Will this mail protocol essentially become the transaction gateway protocol as a cross-chain and even intra-chain communication layer? This way chains can check their "inbox" and recv, send things to other chains analogous to sending mail to people. I've read around that this was the way we were moving forward? Atleast it would be helpful for a layman to understand how communication in the blockchain amongst nodes is happening... it would greatly increase new user acceptance of the technology since they would begin to understand how it works.
The part that intrigues me is "the mail server (or an eavesdropper) does not know whether the mail is an email or transaction notification. The only information given by an encrypted message is the recipient address." This is what led me to write this question.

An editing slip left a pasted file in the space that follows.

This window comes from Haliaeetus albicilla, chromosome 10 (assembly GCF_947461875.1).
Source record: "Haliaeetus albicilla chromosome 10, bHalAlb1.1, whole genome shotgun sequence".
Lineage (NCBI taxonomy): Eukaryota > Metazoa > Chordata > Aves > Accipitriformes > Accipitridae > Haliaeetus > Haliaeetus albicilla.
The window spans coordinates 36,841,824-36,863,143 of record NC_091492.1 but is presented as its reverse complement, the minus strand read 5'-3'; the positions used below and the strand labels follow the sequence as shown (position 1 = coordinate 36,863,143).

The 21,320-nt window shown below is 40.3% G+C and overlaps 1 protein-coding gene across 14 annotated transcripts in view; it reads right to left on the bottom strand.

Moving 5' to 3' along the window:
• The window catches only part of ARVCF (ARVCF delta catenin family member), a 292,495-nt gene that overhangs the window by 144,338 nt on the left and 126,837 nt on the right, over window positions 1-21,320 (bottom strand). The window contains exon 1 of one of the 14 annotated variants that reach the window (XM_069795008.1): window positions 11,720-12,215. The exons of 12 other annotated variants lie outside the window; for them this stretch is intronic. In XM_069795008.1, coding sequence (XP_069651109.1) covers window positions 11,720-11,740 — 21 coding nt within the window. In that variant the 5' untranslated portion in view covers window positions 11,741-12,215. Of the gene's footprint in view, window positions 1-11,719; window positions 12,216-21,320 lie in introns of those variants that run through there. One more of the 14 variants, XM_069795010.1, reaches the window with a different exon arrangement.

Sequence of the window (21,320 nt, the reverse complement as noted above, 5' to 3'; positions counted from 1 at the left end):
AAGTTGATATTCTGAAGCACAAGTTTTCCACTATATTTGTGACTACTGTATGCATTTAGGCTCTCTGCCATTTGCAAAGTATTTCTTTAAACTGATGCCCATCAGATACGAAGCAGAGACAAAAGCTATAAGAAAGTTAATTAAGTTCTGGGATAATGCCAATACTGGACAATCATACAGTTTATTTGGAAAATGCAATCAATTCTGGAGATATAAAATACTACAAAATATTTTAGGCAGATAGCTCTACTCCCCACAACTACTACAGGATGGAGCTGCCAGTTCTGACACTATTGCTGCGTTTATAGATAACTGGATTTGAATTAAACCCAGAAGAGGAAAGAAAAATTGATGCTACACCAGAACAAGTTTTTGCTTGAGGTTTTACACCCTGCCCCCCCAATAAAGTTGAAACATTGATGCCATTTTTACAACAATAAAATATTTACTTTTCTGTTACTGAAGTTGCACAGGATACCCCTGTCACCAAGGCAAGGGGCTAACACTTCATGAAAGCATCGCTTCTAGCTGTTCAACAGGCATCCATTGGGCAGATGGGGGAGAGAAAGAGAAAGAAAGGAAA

This would open up possibilities of hooking up to mail services today to enable "mail 2.0" services in which you would not only be able to send messages, but full transaction notifications like sendng/recvign/trading assets on the blockchain through a web service. If it's an email does the node relay it across an actual mail server somewhere to send a conventional "email" (assuming they set the email address as the recipient, maybe this could be possible to bridge mail 1.0 and mail 2.0?
I could envision your "mail box" or google mail box service to be configured to access you're personal bts wallet (obviously it is secured) and thus enabling these features and your web wallet essentially becomes a mail in/out box for communication or basic transaction purposes.